What’s worse, in my opinion, is when a team is getting blown out, losing really bad, and one of the players on the losing side makes a play and then starts celebrating like they single-handedly won the Superbowl. Uh, no. It reminds me of that old cheer, “Watermelon, watermelon, watermelon rind, look at the scoreboard and see who’s behind.”

That is NOT supplication. Supplication is just the opposite. Supplication is acknowledging that you can’t do it on your own because you don’t have the power to do it. Supplication is bowing down to God with your face to the dirt and asking and depending on God to provide a solution. It is becoming dependent on God rather than yourself.

And an interesting–and wonderful–thing will happen when we supplicate ourselves before God.

Here is The Message paraphrase of Philippians 4:6-7,

“Don’t fret or worry. Instead of worrying, pray. Let petitions and praises shape your worries into prayers, letting God know your concerns. Before you know it, a sense of God’s wholeness, everything coming together for good, will come and settle you down. It’s wonderful what happens when Christ displaces worry at the center of your life.” Philippians 4:6-7, The Message

Did you catch that? When you turn your worries over to God you will receive a peace, a comfort, a sense that everything is going to be okay.

When we lived in Kilgore we had an elderly neighbor named AltaWelch. She was a widow and had no children and she kind of adopted us as family.

One day I asked her if she ever got scared living in her house alone, especially at night. “Lord no,” she responded. “I’m 90 years old. What do I have to be afraid of? Let me give you some advice: When you go to bed at night turn all your troubles over to God. He’s going to be up all night anyway and there’s no need in both of you losing sleep.”

Paul, in the scripture we read today, is kind of saying the same thing. When you find yourself worrying, turn that worry into a prayer, humbly and with supplication give it to God. Admit that you don’t have the power to “fix” things, and turn it over to God who is much better equipped to solve problems than we are.

One other point about the scripture today: thanksgiving. Notice that it says, “but in everything by prayer and supplication with thanksgiving let your requests be made known to God.” Did you notice that “with thanksgiving” part? Yep, it’s there for a reason.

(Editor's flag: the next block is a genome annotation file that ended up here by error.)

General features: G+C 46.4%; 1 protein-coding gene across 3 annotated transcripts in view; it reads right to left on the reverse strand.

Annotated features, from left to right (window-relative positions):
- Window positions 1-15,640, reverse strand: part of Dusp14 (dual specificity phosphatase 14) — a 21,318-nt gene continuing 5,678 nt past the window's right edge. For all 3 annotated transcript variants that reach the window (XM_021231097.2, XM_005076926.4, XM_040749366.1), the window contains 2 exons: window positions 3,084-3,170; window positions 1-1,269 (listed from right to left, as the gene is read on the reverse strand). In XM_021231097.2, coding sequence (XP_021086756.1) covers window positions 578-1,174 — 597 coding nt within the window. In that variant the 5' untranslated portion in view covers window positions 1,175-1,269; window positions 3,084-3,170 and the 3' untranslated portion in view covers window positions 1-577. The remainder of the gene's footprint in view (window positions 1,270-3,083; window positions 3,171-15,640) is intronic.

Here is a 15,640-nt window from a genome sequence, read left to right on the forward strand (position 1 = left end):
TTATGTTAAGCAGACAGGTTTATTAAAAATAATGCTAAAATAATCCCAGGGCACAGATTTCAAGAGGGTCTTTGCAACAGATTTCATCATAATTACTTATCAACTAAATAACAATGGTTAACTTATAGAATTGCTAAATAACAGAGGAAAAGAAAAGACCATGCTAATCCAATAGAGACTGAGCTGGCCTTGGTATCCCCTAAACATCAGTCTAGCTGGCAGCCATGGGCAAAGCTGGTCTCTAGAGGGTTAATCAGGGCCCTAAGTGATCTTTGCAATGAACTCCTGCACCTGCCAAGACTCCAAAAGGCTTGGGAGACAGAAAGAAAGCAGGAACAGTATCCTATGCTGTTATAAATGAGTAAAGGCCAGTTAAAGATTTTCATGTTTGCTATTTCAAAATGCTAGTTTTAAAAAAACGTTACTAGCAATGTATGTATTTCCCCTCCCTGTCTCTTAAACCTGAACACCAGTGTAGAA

Now I’ll be the first to admit that being thankful to God during difficult times might not be the easiest thing to do or even at the top of our minds when we are stressed and worried. But the Bible clearly teaches us that we are to offer thanksgiving regardless of the circumstances.

Look at how the scripture we read today begins: “Rejoice in the Lord always; again I will say, Rejoice.”

In 1 Thessalonians 5:16-18 Paul writes, “Rejoice always, pray without ceasing, give thanks in all circumstances; for this is the will of God in Christ Jesus for you.”

Psalm 100:4 says, “Enter his gates with thanksgiving, and his courts with praise. Give thanks to him, bless his name.”

In 1 Chronicles 16:34, as well as in many of the psalms, we read, “O give thanks to the Lord, for he is good; for his steadfast love endures forever.”

If you are reading The One Year Bible (and I hope that you are, and encourage you to if you are not…) you’ll notice that the reading for this past Friday was from the 12th chapter of 2 Corinthians. There Paul writes, “Therefore, in order to keep me from becoming conceited, I was given a thorn in my flesh, a messenger of Satan, to torment me. Three times I pleaded with the Lord to take it away from me. But he said to me, “My grace is sufficient for you, for my power is made perfect in weakness.”
Therefore I will boast all the more gladly about my weaknesses, so that Christ’s power may rest on me. That is why, for Christ’s sake, I delight in weaknesses, in insults, in hardships, in persecutions, in difficulties. For when I am weak, then I am strong.” 2 Corinthians 12:7b-10

We are to give thanks to God in all circumstances. It isn’t easy, but I view it as a spiritual discipline that becomes easier to do the more that we practice it. I find that it also helps to counteract worry. It’s hard to worry and be thankful at the same time.

Supplication also counteracts worry. If you turn all your troubles over to God you will find that you won’t worry near as much.

Now the trick is to actually turn them over to God and leave them there. I find myself sometimes turning worries over to God only to go back later and pick them up again. That’s why supplication is so important. Through supplication we are reminding ourselves that we don’t have the power that God does to deal with problems or issues and, if we supplicate ourselves before God, we are less likely to go back and try again to fix things ourselves.

So my challenge to you this week is to fight worry with prayer and supplication. When you find yourself worrying about something, turn that worry into a prayer. Supplicate yourself before God, turning the worry over to him completely, and then leave it there!

In the words of the chorus of an old hymn,

Leave it there, leave it there
Just take your burden to the Lord and leave it there
If you trust him through your doubt, he will surely bring you out
Take your burden to the Lord, leave it there

In the name of the Father, the Son, and the Holy Spirit, Amen.